I held on to my family's photograph a little bit tighter.


In the Changing Room I was met by a Toreese. He had a suit on that looked as though it can barely contain his severely obese body. He licked his lips as he saw me walk in.

"Ah, there he is," he said in English thick with Toreese accent. "Yes, yes, I saw your application form. Nice choooice." One of his four eyes winked. "And how will you be paying, sir?"

"My payment's in my ship. It's the cargo I brought. They're--uh--they're in deep freeze right now but otherwise in perfect condition," I said. "He--here." I handed him a list.

His eyes scanned them and his fat lips curved into a smile. "Oh ho ho," he looked at me. "Yes. These will do perfectly. Yes. We'll be able to make use of them."

"So, we're good?" I asked.

"Oh, of course, of course!" He snapped his fingers then pointed to someone. "You, kindly guide this fine young man to his Changing Room."

Another Caropian, I realized. He bowed at me and asked me to follow him. I turned and took one last look at the Toreese. He waved me goodbye. "Enjoy your new life," he said.


The "Changing Room" was a cylindrical glass container halfway filled with water. Disparate sized tubes were attached on its lid and on its bottom. Beside it was a console manned by someone in a hazmat suit. He turned to us and gave a thumbs up. I noticed he only had three fingers.

"You must remove every piece of clothing and climb inside, " the Caropian said to me.

I did as I was told.

The water was cold and felt sharp on my skin. I had some kind of breathing apparatus attached on my face. The glass was thick and when the lid was put on all sound from outside faded. I could hear my breathing growing heavier. The pounding in my chest grew stronger. Water started to pour out of the tubes and it steadily rose. I started to hyperventilate. The water kept on rising. I wanted out. I changed my mind. I pounded on the glass again and again. The Caropian just kept on staring at me. The one in the hazmat suit kept on pressing on the buttons. The water engulfed me fully. I felt myself blacking out... I tried to hold on but it was hard. I let go.

I closed my eyes and everything went away.


My skin was smooth and white as the snow we had back home every winter. My body was filled with muscles and my senses had grown many times sharper than when I was still human. I opened and closed my fists.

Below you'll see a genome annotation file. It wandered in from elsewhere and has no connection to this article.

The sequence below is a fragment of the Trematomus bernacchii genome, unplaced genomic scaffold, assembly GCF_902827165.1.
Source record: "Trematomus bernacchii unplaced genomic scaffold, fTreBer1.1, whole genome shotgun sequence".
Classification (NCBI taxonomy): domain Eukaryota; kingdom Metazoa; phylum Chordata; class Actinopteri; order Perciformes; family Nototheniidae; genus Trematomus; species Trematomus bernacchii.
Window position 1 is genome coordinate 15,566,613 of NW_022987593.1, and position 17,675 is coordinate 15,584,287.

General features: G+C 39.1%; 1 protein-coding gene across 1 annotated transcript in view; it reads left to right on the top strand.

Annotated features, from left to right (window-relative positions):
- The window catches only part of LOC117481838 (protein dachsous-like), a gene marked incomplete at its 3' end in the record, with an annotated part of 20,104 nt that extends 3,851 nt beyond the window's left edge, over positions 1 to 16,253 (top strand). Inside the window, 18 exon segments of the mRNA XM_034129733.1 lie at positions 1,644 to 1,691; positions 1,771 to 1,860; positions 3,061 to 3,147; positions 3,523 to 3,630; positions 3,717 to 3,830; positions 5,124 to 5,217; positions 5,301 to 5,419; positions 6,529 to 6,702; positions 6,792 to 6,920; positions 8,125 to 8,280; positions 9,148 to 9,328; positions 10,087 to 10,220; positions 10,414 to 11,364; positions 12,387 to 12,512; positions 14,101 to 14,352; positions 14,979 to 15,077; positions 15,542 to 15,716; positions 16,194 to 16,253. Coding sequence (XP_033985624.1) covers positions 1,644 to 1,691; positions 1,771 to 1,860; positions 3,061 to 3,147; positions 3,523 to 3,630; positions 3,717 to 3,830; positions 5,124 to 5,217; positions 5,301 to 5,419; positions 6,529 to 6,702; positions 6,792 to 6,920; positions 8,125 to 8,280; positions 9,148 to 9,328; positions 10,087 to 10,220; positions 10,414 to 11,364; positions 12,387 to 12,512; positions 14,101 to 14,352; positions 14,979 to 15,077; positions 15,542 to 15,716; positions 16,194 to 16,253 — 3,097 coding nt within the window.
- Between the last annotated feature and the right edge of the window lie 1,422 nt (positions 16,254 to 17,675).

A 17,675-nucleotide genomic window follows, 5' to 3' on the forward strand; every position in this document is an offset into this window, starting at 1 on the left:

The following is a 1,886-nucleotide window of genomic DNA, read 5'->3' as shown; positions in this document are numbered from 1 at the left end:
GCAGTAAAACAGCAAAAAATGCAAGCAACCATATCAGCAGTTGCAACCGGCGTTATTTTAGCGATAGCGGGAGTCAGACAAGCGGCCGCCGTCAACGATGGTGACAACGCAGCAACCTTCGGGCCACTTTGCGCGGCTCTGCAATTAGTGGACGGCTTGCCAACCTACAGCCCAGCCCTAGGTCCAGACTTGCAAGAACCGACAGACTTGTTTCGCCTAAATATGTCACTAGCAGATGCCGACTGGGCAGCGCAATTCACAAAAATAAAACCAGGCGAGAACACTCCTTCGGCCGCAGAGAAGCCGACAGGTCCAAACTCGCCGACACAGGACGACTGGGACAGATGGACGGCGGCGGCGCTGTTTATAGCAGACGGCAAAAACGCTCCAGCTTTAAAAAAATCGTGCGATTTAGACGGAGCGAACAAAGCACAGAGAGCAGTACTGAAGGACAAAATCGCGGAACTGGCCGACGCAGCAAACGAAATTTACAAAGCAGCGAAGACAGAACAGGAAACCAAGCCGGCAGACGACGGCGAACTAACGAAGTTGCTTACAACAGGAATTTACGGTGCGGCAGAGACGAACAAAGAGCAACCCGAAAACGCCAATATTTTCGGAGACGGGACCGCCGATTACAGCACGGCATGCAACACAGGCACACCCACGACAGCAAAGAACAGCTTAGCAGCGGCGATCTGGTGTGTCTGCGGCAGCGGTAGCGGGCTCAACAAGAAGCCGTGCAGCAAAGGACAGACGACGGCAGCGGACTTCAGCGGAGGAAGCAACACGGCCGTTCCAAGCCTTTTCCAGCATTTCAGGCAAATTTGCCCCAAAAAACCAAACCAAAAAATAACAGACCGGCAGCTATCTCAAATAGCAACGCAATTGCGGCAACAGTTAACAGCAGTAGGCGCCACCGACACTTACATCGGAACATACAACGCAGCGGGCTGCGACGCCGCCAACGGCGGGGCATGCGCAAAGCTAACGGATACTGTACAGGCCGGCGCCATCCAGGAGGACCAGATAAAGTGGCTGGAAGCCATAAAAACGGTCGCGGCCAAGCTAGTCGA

"You look good," the Toreese said to me.

"I feel good," I replied. My voice had grown deeper and though in my head it sounded like I've spoken in English I knew that the words coming out of my lips were in Caropthian.

"We'll have your documents ready and a new ship will be waiting for you at the dock," the Toreese said. Then he fished out something from his pocket and handed it to me. "This belongs to you, I think. A little something to remember your past life. You could throw it away if you want to though." He said smiling. He licked his lips then bade me farewell.

I looked at the crumpled photograph in my hand. I folded it into squares and placed it in my breast pocket.

I stepped out of the doors and into my new life.



"How's his vitals?" Mar T'Ak asked.

D checked his holopad and keyed in some commands. "Stable." He answered.

Mar T'ak studied the human floating inside the Changing Room. The human's arms twitched, must be something he was seeing. Mar T'ak wondered what kind of dreams they're having. The ones in the Changing Rooms. She folded her arms over chest. "One look at this one and you'd find it hard to believe he'd be able to do something so...coldhearted," Mar T'Ak said.

"Humans," D simply answered.

"Would you have done what he did? Sell your own family to get a better life?"

"Gods no," D replied with a throaty laugh. "Floating in water while you're being pumped with chemical inducing dreams until you die is no life."